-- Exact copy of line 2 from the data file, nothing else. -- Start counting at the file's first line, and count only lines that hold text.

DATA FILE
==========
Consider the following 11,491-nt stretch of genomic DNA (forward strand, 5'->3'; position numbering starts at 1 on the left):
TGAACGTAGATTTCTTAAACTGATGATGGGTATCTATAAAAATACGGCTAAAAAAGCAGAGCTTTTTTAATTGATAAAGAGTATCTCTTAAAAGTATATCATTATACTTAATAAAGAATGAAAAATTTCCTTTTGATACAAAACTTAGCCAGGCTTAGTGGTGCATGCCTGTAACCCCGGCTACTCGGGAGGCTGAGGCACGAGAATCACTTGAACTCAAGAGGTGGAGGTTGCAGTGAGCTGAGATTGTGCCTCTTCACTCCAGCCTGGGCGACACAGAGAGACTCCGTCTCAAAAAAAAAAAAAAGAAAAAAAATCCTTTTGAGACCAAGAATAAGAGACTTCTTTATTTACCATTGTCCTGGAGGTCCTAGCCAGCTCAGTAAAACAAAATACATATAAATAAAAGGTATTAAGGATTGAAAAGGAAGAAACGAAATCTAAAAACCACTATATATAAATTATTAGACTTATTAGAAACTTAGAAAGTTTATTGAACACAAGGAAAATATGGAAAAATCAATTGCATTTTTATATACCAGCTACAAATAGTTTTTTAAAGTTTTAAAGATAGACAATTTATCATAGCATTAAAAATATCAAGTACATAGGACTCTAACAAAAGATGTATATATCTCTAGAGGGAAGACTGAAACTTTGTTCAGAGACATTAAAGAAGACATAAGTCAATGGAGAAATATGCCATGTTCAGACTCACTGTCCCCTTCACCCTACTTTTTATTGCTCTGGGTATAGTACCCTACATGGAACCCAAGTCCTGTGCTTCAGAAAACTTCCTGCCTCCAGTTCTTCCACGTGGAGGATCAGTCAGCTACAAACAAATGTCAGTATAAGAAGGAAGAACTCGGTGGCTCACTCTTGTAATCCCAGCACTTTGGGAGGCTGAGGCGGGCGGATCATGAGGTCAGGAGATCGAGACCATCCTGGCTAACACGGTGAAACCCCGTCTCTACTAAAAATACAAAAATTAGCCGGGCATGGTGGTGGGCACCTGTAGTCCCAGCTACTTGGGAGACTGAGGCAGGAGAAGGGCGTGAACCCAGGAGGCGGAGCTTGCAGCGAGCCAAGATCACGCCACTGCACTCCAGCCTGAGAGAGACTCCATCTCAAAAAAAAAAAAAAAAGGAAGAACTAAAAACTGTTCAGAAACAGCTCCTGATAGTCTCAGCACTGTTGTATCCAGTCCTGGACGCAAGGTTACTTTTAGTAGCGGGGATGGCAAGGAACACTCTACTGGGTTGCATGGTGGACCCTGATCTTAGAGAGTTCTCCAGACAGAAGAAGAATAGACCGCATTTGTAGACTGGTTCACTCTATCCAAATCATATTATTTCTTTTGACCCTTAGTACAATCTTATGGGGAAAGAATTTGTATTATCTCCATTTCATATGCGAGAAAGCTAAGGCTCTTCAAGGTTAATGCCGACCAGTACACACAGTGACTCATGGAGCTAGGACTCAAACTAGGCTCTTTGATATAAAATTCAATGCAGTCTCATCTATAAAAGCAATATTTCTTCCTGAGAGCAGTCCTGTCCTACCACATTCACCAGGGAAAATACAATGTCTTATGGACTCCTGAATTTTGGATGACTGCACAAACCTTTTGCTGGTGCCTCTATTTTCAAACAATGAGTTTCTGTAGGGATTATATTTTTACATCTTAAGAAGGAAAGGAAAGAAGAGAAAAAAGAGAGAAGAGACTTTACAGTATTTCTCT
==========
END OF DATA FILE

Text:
TGAACGTAGATTTCTTAAACTGATGATGGGTATCTATAAAAATACGGCTAAAAAAGCAGAGCTTTTTTAATTGATAAAGAGTATCTCTTAAAAGTATATCATTATACTTAATAAAGAATGAAAAATTTCCTTTTGATACAAAACTTAGCCAGGCTTAGTGGTGCATGCCTGTAACCCCGGCTACTCGGGAGGCTGAGGCACGAGAATCACTTGAACTCAAGAGGTGGAGGTTGCAGTGAGCTGAGATTGTGCCTCTTCACTCCAGCCTGGGCGACACAGAGAGACTCCGTCTCAAAAAAAAAAAAAAGAAAAAAAATCCTTTTGAGACCAAGAATAAGAGACTTCTTTATTTACCATTGTCCTGGAGGTCCTAGCCAGCTCAGTAAAACAAAATACATATAAATAAAAGGTATTAAGGATTGAAAAGGAAGAAACGAAATCTAAAAACCACTATATATAAATTATTAGACTTATTAGAAACTTAGAAAGTTTATTGAACACAAGGAAAATATGGAAAAATCAATTGCATTTTTATATACCAGCTACAAATAGTTTTTTAAAGTTTTAAAGATAGACAATTTATCATAGCATTAAAAATATCAAGTACATAGGACTCTAACAAAAGATGTATATATCTCTAGAGGGAAGACTGAAACTTTGTTCAGAGACATTAAAGAAGACATAAGTCAATGGAGAAATATGCCATGTTCAGACTCACTGTCCCCTTCACCCTACTTTTTATTGCTCTGGGTATAGTACCCTACATGGAACCCAAGTCCTGTGCTTCAGAAAACTTCCTGCCTCCAGTTCTTCCACGTGGAGGATCAGTCAGCTACAAACAAATGTCAGTATAAGAAGGAAGAACTCGGTGGCTCACTCTTGTAATCCCAGCACTTTGGGAGGCTGAGGCGGGCGGATCATGAGGTCAGGAGATCGAGACCATCCTGGCTAACACGGTGAAACCCCGTCTCTACTAAAAATACAAAAATTAGCCGGGCATGGTGGTGGGCACCTGTAGTCCCAGCTACTTGGGAGACTGAGGCAGGAGAAGGGCGTGAACCCAGGAGGCGGAGCTTGCAGCGAGCCAAGATCACGCCACTGCACTCCAGCCTGAGAGAGACTCCATCTCAAAAAAAAAAAAAAAAGGAAGAACTAAAAACTGTTCAGAAACAGCTCCTGATAGTCTCAGCACTGTTGTATCCAGTCCTGGACGCAAGGTTACTTTTAGTAGCGGGGATGGCAAGGAACACTCTACTGGGTTGCATGGTGGACCCTGATCTTAGAGAGTTCTCCAGACAGAAGAAGAATAGACCGCATTTGTAGACTGGTTCACTCTATCCAAATCATATTATTTCTTTTGACCCTTAGTACAATCTTATGGGGAAAGAATTTGTATTATCTCCATTTCATATGCGAGAAAGCTAAGGCTCTTCAAGGTTAATGCCGACCAGTACACACAGTGACTCATGGAGCTAGGACTCAAACTAGGCTCTTTGATATAAAATTCAATGCAGTCTCATCTATAAAAGCAATATTTCTTCCTGAGAGCAGTCCTGTCCTACCACATTCACCAGGGAAAATACAATGTCTTATGGACTCCTGAATTTTGGATGACTGCACAAACCTTTTGCTGGTGCCTCTATTTTCAAACAATGAGTTTCTGTAGGGATTATATTTTTACATCTTAAGAAGGAAAGGAAAGAAGAGAAAAAAGAGAGAAGAGACTTTACAGTATTTCTCT